The Boston blasts will only reinforce old fears and old narratives about Islam and terrorism though it remains unclear what motivated the Tsarnaev brothers to resort to such extreme measures. By VIJAY PRASHAD
On April 15, as runners in the Boston Marathon came towards the finish line at around 2-30 p.m., two explosions went off. They killed three bystanders and injured almost 200 people. Emergency personnel and brave civilians rushed in to give succour to the injured. One of those civilians was Costa Rican immigrant Carlos Arredondo, aged 52. Arredondo was standing at the finish line to greet the National Guard runners and marathoners of a suicide support group. Both the groups had dedicated their marathon to Arredondo’s two sons: Lance Corporal Alexander Arredondo, who was killed in Najaf, Iraq, in 2004, and Brian Arredondo, who committed suicide in 2011 after years of depression related to the death of his brother. Even Carlos Arredondo had attempted suicide. He survived and became an anti-war activist. When the bomb blast happened, Arredondo, a member of a Red Cross disaster team, leapt over the barricade, tore his clothes and grabbed towels to create tourniquets to stem the bleeding of a number of victims. He saved several lives.
The blast killed three—an eight-year-old boy, a 29-year-old woman and a Chinese graduate student. The boy’s sister lost her leg. Over 140 people were taken to eight local hospitals, including Mass General Hospital. Seventeen of the injured languished in critical condition for days. Doctors in the area said that many of the victims had come in with shrapnel-related injuries, which resulted in a number of amputations. Erika Brannock, aged 29, a preschool teacher from Maryland, was at the finish line to watch her mother finish the race. The blast from the explosions knocked her out. She was taken to Beth Israel Deaconess, where doctors had no choice but to amputate her left leg. Her sister, Nicole Gross, aged 31, of North Carolina was also taken to the hospital with traumatic injures to her legs. Jeff Bauman, aged 27, came to watch his girlfriend finish the race. He was the person, with bloodied legs, who was in the wheelchair being tended to by Arredondo. Bauman lost both his legs at the Boston Medical Center.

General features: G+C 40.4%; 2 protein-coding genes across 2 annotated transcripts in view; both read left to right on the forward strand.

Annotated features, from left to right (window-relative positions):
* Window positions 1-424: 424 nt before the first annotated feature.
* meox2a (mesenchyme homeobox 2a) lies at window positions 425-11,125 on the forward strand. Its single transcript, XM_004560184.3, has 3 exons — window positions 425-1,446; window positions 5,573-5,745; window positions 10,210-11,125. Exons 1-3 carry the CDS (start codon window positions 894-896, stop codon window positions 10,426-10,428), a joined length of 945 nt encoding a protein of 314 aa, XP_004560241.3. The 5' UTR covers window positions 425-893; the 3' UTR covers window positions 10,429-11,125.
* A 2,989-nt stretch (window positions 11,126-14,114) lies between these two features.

At the White House, shortly after the attack, President Barack Obama expressed grief and caution. “We still do not know who did this or why,” he said, “and people shouldn’t jump to conclusions before we have all the facts.” Not long after the bomb blasts, however, vigilante attacks and hasty police actions began to be reported. A Saudi exchange student was taken into custody, but was released later after it was learnt that he was simply an injured bystander. Heba Abolaban, a Palestinian doctor who works in Boston, was attacked by a man who yelled at her: “F--- you Muslims! You are involved in the Boston explosions.” She was unharmed, but shaken. New York Post ran a front-page photograph of two bystanders at the Marathon with the headline, “Feds seek these two pictured at Boston Marathon.” They were both men who had brown skin. The next day, the Post conceded: “Investigators have now cleared the two men whose pictures were circulated last night in an email among law enforcement officials, sources told the Post today. Authorities determined neither had any information or role in Monday’s attacks at the Boston Marathon.” The paper nonetheless defended its action.
Law enforcement has been more circumspect than the media and the vigilantes. A Federal Bureau of Investigation (FBI) official told the Post: “It’s not like we’re going to have somebody in cuffs in five minutes. But it is still evolving.” The clearest leads were in the bombs and in the photographs of the people near the blasts. The bombs were simple: pressure cookers filled with nails, ball bearings and small bullets. Bauman, who lost his legs in the blast, told his brother that he made eye contact with one of the bombers before the blast. The man had dropped a bag and walked away. The bag might have contained the bomb.